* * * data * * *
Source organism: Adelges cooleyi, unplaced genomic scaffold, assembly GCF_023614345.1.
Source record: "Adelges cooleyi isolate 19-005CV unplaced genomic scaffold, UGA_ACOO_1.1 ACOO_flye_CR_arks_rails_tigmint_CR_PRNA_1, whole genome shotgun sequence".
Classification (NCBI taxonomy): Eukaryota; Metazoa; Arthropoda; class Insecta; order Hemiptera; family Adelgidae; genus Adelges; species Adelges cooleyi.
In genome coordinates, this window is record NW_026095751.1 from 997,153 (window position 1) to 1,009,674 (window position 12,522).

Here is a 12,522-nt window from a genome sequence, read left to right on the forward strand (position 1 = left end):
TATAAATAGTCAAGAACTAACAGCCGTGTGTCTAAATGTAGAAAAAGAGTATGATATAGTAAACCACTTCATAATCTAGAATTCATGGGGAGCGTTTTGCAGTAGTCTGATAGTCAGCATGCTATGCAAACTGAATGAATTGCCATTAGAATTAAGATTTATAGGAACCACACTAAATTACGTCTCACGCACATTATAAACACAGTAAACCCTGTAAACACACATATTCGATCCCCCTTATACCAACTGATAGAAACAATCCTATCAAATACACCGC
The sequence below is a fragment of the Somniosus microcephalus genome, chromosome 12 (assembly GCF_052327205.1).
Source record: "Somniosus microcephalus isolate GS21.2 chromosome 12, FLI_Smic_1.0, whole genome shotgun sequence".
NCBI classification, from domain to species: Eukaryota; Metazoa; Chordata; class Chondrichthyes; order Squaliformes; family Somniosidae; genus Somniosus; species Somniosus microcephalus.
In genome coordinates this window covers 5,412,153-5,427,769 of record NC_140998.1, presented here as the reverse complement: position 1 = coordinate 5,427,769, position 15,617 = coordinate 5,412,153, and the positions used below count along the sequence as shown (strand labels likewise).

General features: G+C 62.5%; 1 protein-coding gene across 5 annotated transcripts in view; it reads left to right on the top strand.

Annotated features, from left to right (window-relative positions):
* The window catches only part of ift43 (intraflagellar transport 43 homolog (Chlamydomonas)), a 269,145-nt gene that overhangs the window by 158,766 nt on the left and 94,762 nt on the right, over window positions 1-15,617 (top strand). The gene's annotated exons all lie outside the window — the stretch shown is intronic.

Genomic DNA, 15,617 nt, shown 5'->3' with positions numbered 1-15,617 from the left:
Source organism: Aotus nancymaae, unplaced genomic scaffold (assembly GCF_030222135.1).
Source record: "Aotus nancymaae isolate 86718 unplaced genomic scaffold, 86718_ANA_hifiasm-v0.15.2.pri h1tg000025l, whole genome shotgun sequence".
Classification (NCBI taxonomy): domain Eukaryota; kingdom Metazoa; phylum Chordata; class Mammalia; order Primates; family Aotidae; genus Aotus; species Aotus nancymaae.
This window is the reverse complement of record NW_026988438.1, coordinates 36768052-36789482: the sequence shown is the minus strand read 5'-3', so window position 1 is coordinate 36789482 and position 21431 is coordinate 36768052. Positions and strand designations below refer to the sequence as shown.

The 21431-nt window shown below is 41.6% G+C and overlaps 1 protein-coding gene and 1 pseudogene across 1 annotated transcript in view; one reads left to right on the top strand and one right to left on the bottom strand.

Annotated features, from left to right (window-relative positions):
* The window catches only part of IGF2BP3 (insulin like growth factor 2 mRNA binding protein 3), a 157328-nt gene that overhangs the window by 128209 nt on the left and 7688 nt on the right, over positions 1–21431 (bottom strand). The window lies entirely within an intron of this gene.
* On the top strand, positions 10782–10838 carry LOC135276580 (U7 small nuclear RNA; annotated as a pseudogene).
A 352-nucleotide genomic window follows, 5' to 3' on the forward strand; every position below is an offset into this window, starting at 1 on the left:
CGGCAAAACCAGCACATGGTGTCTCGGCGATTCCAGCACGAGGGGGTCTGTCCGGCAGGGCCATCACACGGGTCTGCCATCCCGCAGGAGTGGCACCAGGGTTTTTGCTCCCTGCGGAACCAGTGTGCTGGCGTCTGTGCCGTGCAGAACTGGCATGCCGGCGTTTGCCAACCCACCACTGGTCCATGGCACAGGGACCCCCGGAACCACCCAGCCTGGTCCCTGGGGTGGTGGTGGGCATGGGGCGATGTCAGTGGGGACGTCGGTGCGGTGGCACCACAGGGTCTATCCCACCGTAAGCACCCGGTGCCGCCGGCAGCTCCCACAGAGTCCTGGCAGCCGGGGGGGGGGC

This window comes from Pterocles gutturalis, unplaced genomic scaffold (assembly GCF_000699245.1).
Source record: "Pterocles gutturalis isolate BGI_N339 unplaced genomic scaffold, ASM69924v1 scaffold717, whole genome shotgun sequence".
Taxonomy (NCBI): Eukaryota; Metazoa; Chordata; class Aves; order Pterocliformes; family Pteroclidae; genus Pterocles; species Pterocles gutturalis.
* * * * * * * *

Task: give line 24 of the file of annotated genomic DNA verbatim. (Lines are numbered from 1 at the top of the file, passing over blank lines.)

CGGCAAAACCAGCACATGGTGTCTCGGCGATTCCAGCACGAGGGGGTCTGTCCGGCAGGGCCATCACACGGGTCTGCCATCCCGCAGGAGTGGCACCAGGGTTTTTGCTCCCTGCGGAACCAGTGTGCTGGCGTCTGTGCCGTGCAGAACTGGCATGCCGGCGTTTGCCAACCCACCACTGGTCCATGGCACAGGGACCCCCGGAACCACCCAGCCTGGTCCCTGGGGTGGTGGTGGGCATGGGGCGATGTCAGTGGGGACGTCGGTGCGGTGGCACCACAGGGTCTATCCCACCGTAAGCACCCGGTGCCGCCGGCAGCTCCCACAGAGTCCTGGCAGCCGGGGGGGGGGC